Friday, March 22, 2024

Make and mend

We got a new oil tank this week. Our old one was 28 years old and they do decay over time, and we didn’t want to be in the position in the next ten years of a sudden catastrophe of losing oil and contaminating the soil, both of which would have been difficult and expensive. So we decided to swap it now: we’re trying to make things easy for ourselves in the future, in view of our advancing age. Ahem.

The plumbing firm would have taken the old tank away as part of the deal, but Dave had one of his bright ideas. He would make it into two logstores. We still have four mountains of logs in the back garden with no home to go (remember the tree he cut down in December?) so we certainly need more storage.

First stage, cut the tank in half:

Second stage, consider a jacuzzi

Third stage, start stacking…

Meanwhile, I have been doing some make do and mending inside the house. I’ve been darning hiking socks which have a habit of wearing through near the heel, and I’ve been mending a jumper I knitted twenty years ago. It’s knitted in Aran wool and has worn well, but the elbow on one side developed a small hole. Have you seen those online videos of magic darning where the craftswoman makes an invisible mend? Those women (the only ones I have seen are women)  are my gods, but I can’t do it. As I still had a ball of wool and the pattern in the drawer from the original knit, I decided to unpick and unravel the sleeve with the hole and re-knit it. It’s almost done. Then I realised that if I swapped the sleeves round, the patch that was wearing thin on the other sleeve would be sited INSIDE the elbow, and wouldn’t wear though. All of this is a work in progress.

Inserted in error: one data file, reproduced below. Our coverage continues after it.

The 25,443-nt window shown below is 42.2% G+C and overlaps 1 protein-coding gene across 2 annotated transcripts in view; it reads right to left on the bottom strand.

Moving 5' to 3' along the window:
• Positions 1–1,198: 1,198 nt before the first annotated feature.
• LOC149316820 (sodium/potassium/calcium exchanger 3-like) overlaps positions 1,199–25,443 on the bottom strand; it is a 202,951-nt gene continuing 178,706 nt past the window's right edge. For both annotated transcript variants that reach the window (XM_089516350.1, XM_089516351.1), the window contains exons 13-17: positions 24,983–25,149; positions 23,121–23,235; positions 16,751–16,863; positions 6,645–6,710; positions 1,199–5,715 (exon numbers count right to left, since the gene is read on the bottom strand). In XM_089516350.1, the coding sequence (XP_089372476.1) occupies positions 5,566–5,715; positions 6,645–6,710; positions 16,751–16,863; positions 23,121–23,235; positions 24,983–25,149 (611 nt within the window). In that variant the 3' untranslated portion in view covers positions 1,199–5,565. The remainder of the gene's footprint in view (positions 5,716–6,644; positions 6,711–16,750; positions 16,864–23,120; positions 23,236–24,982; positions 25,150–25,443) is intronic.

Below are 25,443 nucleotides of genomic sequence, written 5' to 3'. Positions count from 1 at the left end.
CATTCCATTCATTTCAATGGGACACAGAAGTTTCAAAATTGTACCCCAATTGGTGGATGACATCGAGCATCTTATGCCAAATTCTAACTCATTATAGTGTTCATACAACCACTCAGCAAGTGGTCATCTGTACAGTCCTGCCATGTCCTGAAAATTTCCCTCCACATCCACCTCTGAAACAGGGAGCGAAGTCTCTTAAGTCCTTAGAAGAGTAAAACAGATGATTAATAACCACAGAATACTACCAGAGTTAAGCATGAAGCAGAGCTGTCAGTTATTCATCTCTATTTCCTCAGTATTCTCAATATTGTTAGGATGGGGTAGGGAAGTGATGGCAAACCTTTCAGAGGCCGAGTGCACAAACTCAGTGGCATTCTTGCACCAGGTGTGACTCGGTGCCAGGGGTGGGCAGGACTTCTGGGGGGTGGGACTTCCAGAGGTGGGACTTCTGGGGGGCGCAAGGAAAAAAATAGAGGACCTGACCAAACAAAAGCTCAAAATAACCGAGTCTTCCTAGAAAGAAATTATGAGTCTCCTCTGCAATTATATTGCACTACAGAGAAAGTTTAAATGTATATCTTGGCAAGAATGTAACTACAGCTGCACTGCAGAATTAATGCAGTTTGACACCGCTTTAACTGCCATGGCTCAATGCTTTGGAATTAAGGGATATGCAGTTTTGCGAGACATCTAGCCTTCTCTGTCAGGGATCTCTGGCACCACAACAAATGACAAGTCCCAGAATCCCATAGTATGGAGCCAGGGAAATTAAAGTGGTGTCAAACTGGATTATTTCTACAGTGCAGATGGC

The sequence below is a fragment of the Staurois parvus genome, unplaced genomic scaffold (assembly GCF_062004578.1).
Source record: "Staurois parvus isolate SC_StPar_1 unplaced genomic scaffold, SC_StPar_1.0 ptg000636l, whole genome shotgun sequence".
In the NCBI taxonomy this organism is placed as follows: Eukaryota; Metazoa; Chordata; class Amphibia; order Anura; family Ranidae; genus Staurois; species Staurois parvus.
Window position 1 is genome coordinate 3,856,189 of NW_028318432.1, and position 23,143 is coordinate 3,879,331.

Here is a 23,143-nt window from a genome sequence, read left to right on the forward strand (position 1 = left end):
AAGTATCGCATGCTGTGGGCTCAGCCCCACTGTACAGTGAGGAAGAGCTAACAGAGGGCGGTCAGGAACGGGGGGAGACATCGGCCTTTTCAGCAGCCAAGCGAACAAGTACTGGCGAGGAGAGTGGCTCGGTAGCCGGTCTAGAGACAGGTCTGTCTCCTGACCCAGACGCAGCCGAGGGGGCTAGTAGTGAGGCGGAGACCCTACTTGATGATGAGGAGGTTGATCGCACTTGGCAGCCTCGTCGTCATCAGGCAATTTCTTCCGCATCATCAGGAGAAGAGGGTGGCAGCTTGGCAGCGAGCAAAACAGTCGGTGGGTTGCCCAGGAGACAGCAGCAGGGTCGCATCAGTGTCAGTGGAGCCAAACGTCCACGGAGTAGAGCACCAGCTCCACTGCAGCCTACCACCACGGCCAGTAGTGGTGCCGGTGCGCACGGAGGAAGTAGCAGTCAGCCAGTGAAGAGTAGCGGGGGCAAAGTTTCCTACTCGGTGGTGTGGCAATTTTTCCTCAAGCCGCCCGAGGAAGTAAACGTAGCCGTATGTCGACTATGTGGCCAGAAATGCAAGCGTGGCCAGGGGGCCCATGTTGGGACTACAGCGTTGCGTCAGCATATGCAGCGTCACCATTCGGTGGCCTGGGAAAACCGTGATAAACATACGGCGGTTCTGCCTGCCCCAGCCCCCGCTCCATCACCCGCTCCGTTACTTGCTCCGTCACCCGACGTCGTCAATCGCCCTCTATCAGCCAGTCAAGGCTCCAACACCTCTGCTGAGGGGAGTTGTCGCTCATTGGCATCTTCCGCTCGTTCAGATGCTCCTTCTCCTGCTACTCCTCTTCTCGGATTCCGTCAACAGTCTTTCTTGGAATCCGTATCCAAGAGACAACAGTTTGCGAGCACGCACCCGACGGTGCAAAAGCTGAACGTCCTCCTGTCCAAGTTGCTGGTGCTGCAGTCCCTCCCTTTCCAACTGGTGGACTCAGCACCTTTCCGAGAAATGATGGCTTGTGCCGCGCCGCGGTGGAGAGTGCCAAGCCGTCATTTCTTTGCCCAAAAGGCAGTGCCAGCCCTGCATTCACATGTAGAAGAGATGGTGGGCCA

Meanwhile the two white cotton sheets I use on the bed have been needing attention. I bought them on Bakewell market for £20 each 20 years ago. They were sold as Egyptian cotton, hotel quality, with a gazillion thread count, and they have been in constant use. They’ve been fantastic but are getting a little thin in the middle while the edges are as thick as ever, and I remembered what my mother and my gran used to do: cut them down the middle and sew the two edges together to make a new middle. I ripped one down the middle and then pressed the hems on the new raw edges and stitched them. 

Then I placed the two selvedge edges together in a flat seam for the middle. It was all going swimmingly, but I did not pin these two edges together, partly because my pins are blunt and the selvedges are thick and partly because I am a lazy sewer. I stitched and stitched and got to the end of the seam and found this.

Hey ho. I am not a skilled seamstress. The fabric had stretched because I had not pinned it. At least I know when I fix the next sheet that pinning is a must. 🙄

Last item in the make-do list is this: my brother’s sweet peas, which he sows in rolled up newspaper. I think they look so much classier than mine do in yoghurt cartons.


marmee said...

All so so impressive!!

Sue Hepworth said...

Thanks, Marmee.

Anonymous said...

Love Dave’s ingenuity! And my mother also gave new life to sheets in this way ! Your brother’s sweet peas look lovely but seem about as hearty as yours The newsprint idea is great and also very photogenic!!!
Ana x

Sue Hepworth said...

Yes, Ana, that’s what I meant to say - Pete’s sweet peas are more photogenic in their newspaper pots.